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Courts Must Restore Minimal Diversity to Restore Balance of Justice

Should federal court jurisdiction be expanded, and what effect would an expansion have on the judiciary? Alongside three legal experts, I discussed this question at a panel event hosted by the Federalist Society earlier in June. The discussion kicked off the National Association of Manufacturers’ Center for Legal Action’s Restore Our Courts initiative and centered around the primary criticism of expanding diversity jurisdiction – the impact on federal court caseload.

In my latest study, “Estimating the Impact of a Minimal Diversity Standard on Federal Court Caseloads,” I found that these concerns are largely unfounded. Empirical analysis of almost 3,600 complaints filed in state court shows that replacing complete diversity with a minimal diversity standard would increase existing federal district court caseloads by an estimated 7.7 percent. This translates to an additional 43 cases per year for each judgeship – an inconsequential amount, with great potential to restore the balance in the United States judicial system.

As the Founding Fathers intended, diversity jurisdiction protects out-of-state residents from potentially biased state courts. It is meant to ensure that commercial cases would be heard in an impartial forum to protect foreign litigants from local bias. The traditional diversity statute has been interpreted by the courts to require “complete diversity,” where there cannot exist a common state citizenship between any plaintiff and any defendant. But Article III of the U.S Constitution only requires a “minimal diversity” standard for federal diversity jurisdiction, where at least one plaintiff and one defendant must be diverse in state citizenship. 

State courts operating under a complete diversity standard open the door to harmful bias and costly lawsuits. Empirical evidence indicates that, compared to federal judges, many state judges tend to favor in-state plaintiffs over out-of-state defendants. This could be due to the intensifying politicization of state courts and state judicial elections where state court judges rely on voters for reelection and thus conform to the preferences of in-state litigants who are also voters.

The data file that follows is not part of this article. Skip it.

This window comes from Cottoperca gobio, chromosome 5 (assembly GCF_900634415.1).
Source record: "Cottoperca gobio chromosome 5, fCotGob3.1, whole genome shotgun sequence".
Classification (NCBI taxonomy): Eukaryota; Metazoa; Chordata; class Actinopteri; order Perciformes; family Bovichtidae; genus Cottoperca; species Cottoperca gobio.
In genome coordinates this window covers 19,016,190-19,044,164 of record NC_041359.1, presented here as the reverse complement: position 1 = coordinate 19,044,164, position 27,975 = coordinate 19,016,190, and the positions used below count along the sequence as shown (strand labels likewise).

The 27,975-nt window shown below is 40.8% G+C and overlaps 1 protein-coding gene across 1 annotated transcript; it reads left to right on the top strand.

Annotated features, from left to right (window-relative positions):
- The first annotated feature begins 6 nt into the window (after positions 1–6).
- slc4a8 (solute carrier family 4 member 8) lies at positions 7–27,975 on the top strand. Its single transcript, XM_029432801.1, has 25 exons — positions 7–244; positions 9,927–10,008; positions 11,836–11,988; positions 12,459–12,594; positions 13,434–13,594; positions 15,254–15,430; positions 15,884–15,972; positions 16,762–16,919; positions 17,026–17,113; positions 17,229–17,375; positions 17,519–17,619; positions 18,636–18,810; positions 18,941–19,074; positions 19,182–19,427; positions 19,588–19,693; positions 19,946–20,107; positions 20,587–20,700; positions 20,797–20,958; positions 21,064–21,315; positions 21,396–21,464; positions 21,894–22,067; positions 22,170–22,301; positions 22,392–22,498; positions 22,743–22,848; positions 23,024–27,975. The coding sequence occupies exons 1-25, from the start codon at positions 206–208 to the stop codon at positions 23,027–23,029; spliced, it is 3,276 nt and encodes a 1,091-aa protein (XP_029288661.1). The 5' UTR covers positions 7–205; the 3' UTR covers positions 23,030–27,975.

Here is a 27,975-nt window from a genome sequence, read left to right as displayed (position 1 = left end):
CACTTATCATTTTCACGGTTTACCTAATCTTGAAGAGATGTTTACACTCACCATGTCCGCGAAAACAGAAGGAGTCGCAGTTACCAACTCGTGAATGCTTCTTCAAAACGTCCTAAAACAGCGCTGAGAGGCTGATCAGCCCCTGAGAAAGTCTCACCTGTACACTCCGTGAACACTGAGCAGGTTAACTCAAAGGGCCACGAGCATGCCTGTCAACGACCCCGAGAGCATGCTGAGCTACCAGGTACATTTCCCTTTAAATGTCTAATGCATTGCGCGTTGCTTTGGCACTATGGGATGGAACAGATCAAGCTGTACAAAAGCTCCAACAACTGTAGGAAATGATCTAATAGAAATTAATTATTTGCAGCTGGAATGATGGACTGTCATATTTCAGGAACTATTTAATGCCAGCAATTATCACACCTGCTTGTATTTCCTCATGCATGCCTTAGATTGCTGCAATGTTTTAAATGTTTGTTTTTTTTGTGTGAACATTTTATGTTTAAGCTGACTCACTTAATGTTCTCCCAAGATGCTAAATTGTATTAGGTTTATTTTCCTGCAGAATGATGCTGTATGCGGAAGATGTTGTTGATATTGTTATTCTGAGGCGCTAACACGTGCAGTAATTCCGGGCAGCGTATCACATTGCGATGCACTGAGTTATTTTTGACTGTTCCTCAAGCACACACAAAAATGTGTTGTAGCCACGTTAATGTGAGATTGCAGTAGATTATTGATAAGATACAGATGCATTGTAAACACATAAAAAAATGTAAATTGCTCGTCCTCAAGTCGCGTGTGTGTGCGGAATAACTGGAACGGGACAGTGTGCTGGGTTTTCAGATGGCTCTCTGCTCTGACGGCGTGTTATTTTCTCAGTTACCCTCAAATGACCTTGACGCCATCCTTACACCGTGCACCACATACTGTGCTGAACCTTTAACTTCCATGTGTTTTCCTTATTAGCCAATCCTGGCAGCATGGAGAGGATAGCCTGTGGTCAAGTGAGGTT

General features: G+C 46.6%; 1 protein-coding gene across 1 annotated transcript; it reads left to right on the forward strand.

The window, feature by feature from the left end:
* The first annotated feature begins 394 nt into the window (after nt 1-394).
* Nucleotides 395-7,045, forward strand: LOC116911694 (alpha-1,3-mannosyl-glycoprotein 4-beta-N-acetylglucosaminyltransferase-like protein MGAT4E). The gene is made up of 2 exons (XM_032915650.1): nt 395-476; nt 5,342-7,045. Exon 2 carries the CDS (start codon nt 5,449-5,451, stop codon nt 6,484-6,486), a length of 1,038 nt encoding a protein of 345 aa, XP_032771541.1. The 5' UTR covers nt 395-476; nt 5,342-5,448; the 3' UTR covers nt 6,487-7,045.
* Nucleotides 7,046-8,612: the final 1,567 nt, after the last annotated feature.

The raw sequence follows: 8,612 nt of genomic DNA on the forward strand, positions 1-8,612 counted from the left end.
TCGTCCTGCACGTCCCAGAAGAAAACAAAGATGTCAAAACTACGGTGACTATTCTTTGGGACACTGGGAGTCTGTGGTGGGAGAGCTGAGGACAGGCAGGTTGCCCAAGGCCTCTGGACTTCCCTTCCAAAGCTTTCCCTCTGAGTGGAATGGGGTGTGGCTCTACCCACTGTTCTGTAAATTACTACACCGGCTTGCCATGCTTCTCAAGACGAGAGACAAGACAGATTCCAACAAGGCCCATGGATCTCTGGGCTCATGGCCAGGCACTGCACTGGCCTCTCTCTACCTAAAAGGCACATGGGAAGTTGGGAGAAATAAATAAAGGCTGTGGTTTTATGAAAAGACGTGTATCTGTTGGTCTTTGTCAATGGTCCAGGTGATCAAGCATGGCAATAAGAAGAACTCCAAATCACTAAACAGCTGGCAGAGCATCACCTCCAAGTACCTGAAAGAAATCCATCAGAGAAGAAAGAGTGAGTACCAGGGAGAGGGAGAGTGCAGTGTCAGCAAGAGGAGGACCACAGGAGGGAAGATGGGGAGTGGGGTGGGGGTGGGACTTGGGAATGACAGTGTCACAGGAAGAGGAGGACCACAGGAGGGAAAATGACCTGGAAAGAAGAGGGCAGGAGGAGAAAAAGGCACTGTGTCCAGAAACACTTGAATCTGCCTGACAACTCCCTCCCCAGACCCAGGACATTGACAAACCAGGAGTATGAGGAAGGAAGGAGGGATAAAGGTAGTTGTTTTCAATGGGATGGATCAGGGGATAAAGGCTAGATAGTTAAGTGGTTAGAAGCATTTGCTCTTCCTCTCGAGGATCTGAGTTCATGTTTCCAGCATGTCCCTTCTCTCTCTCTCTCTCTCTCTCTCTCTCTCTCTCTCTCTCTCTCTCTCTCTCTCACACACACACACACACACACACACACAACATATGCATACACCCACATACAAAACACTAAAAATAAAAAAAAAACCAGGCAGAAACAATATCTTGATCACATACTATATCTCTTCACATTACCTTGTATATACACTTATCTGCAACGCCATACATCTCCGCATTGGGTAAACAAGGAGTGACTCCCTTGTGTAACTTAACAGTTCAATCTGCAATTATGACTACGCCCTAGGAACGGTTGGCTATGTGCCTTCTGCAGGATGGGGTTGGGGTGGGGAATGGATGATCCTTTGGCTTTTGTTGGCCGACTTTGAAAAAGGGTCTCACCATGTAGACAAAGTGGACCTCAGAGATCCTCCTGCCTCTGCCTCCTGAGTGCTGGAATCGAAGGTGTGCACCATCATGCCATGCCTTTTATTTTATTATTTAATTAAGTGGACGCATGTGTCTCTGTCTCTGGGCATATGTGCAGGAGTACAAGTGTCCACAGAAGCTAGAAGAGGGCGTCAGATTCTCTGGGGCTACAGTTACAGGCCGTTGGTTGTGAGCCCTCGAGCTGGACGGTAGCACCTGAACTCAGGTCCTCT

Countless examples exist of overt bias in state courts, with state judges favoring local litigants and plaintiffs’ attorneys over out-of-state corporate defendants. State courts in Madison County, Illinois have been accused of favoring plaintiffs’ lawyers over out-of-state corporations in asbestos litigation. In fact, approximately one-third of all asbestos injury suits in the United States are brought in this single rural county. 

It is clear that biases against out-of-state and corporate litigants continue to thrive today. Returning to the minimal diversity standard required by the Constitution would extend protection against these biases, enhancing fairness in our civil court justice system and discouraging speculative litigation. Most importantly, to the critics of this effort who cite an increased burden on federal court caseload, I say - an additional 43 cases per year is a small price to pay for equal justice.

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About this Author

Joanna M. Shepherd, Professor, Emory University, School of Law
Professor of Law

Joanna Shepherd teaches Torts, Law and Economics, Analytical Methods for Lawyers, Statistics for Lawyers, and Legal and Economic Issues in Health Policy. Before joining Emory, Professor Shepherd was an assistant professor of economics at Clemson University. In addition to her position at the law school, she currently serves as an Adjunct Professor in the Emory Department of Economics.

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